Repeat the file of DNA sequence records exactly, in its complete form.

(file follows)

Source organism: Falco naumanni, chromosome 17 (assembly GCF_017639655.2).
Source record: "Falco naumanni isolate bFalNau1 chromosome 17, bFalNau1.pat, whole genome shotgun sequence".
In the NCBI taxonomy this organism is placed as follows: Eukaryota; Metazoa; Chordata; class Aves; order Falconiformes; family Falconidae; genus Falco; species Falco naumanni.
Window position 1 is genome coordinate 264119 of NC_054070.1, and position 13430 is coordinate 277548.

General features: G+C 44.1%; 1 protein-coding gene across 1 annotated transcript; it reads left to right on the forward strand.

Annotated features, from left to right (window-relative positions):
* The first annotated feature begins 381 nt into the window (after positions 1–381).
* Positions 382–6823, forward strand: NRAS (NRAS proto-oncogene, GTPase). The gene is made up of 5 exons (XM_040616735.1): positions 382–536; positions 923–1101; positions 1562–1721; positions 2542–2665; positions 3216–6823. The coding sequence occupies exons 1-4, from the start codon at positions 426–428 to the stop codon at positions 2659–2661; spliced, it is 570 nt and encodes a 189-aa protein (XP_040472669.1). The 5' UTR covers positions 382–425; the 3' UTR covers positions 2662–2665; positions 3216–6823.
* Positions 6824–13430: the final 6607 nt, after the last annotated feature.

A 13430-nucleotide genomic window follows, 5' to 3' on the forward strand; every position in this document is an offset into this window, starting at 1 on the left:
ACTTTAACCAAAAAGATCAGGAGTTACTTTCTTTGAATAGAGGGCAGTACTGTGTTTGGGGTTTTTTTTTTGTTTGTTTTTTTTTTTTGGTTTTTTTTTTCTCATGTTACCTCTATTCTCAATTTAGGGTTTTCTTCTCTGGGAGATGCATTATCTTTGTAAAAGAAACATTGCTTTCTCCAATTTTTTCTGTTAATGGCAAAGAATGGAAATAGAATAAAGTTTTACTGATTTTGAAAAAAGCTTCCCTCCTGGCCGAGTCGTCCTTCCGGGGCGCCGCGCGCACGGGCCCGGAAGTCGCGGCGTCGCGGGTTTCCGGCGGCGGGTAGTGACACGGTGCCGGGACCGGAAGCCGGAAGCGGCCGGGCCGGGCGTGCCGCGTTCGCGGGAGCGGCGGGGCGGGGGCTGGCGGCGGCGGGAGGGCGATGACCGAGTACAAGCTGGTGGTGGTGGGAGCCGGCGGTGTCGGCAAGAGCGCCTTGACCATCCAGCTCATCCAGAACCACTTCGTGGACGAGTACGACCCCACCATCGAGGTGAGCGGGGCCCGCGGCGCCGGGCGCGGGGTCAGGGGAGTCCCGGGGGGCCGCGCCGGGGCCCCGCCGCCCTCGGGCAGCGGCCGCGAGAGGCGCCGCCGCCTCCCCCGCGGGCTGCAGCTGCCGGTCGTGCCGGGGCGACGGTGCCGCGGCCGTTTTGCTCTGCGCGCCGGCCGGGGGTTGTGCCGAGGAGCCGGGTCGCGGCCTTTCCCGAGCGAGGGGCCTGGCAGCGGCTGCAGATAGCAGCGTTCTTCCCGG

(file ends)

Source organism: Falco naumanni, chromosome 17 (assembly GCF_017639655.2).
Source record: "Falco naumanni isolate bFalNau1 chromosome 17, bFalNau1.pat, whole genome shotgun sequence".
In the NCBI taxonomy this organism is placed as follows: Eukaryota; Metazoa; Chordata; class Aves; order Falconiformes; family Falconidae; genus Falco; species Falco naumanni.
Window position 1 is genome coordinate 264119 of NC_054070.1, and position 13430 is coordinate 277548.

General features: G+C 44.1%; 1 protein-coding gene across 1 annotated transcript; it reads left to right on the forward strand.

Annotated features, from left to right (window-relative positions):
* The first annotated feature begins 381 nt into the window (after positions 1–381).
* Positions 382–6823, forward strand: NRAS (NRAS proto-oncogene, GTPase). The gene is made up of 5 exons (XM_040616735.1): positions 382–536; positions 923–1101; positions 1562–1721; positions 2542–2665; positions 3216–6823. The coding sequence occupies exons 1-4, from the start codon at positions 426–428 to the stop codon at positions 2659–2661; spliced, it is 570 nt and encodes a 189-aa protein (XP_040472669.1). The 5' UTR covers positions 382–425; the 3' UTR covers positions 2662–2665; positions 3216–6823.
* Positions 6824–13430: the final 6607 nt, after the last annotated feature.

A 13430-nucleotide genomic window follows, 5' to 3' on the forward strand; every position in this document is an offset into this window, starting at 1 on the left:
ACTTTAACCAAAAAGATCAGGAGTTACTTTCTTTGAATAGAGGGCAGTACTGTGTTTGGGGTTTTTTTTTTGTTTGTTTTTTTTTTTTGGTTTTTTTTTTCTCATGTTACCTCTATTCTCAATTTAGGGTTTTCTTCTCTGGGAGATGCATTATCTTTGTAAAAGAAACATTGCTTTCTCCAATTTTTTCTGTTAATGGCAAAGAATGGAAATAGAATAAAGTTTTACTGATTTTGAAAAAAGCTTCCCTCCTGGCCGAGTCGTCCTTCCGGGGCGCCGCGCGCACGGGCCCGGAAGTCGCGGCGTCGCGGGTTTCCGGCGGCGGGTAGTGACACGGTGCCGGGACCGGAAGCCGGAAGCGGCCGGGCCGGGCGTGCCGCGTTCGCGGGAGCGGCGGGGCGGGGGCTGGCGGCGGCGGGAGGGCGATGACCGAGTACAAGCTGGTGGTGGTGGGAGCCGGCGGTGTCGGCAAGAGCGCCTTGACCATCCAGCTCATCCAGAACCACTTCGTGGACGAGTACGACCCCACCATCGAGGTGAGCGGGGCCCGCGGCGCCGGGCGCGGGGTCAGGGGAGTCCCGGGGGGCCGCGCCGGGGCCCCGCCGCCCTCGGGCAGCGGCCGCGAGAGGCGCCGCCGCCTCCCCCGCGGGCTGCAGCTGCCGGTCGTGCCGGGGCGACGGTGCCGCGGCCGTTTTGCTCTGCGCGCCGGCCGGGGGTTGTGCCGAGGAGCCGGGTCGCGGCCTTTCCCGAGCGAGGGGCCTGGCAGCGGCTGCAGATAGCAGCGTTCTTCCCGG